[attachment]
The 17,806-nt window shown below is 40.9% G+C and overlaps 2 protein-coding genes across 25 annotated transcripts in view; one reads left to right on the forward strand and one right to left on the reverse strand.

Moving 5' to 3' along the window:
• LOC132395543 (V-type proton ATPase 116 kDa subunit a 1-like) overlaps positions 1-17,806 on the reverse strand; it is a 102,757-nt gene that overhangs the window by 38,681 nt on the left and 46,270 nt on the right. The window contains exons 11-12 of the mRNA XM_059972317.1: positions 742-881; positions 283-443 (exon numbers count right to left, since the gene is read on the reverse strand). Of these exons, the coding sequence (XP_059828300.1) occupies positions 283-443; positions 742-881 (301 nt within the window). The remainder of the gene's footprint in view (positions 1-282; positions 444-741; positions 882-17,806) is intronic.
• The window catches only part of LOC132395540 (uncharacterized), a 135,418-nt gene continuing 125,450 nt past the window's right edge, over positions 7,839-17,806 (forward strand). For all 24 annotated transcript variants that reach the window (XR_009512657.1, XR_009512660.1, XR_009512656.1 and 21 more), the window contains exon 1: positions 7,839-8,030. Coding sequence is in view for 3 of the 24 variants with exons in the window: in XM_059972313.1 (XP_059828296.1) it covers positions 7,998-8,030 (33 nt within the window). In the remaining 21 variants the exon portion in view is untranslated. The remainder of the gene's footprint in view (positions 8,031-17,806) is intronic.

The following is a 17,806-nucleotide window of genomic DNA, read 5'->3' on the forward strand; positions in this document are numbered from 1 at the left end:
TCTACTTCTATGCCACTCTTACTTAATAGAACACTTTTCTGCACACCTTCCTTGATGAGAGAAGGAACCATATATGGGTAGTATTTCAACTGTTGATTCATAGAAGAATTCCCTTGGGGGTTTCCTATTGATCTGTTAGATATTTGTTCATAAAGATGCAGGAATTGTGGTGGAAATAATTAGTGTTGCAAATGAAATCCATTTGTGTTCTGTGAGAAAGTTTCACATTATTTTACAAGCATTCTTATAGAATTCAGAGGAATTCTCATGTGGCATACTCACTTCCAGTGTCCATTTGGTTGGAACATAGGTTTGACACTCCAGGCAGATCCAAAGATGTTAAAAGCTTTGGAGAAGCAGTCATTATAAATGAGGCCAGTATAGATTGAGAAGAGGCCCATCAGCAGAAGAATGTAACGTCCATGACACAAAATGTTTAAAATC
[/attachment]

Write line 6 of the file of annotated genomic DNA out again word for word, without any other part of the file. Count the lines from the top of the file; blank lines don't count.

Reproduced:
TCTACTTCTATGCCACTCTTACTTAATAGAACACTTTTCTGCACACCTTCCTTGATGAGAGAAGGAACCATATATGGGTAGTATTTCAACTGTTGATTCATAGAAGAATTCCCTTGGGGGTTTCCTATTGATCTGTTAGATATTTGTTCATAAAGATGCAGGAATTGTGGTGGAAATAATTAGTGTTGCAAATGAAATCCATTTGTGTTCTGTGAGAAAGTTTCACATTATTTTACAAGCATTCTTATAGAATTCAGAGGAATTCTCATGTGGCATACTCACTTCCAGTGTCCATTTGGTTGGAACATAGGTTTGACACTCCAGGCAGATCCAAAGATGTTAAAAGCTTTGGAGAAGCAGTCATTATAAATGAGGCCAGTATAGATTGAGAAGAGGCCCATCAGCAGAAGAATGTAACGTCCATGACACAAAATGTTTAAAATC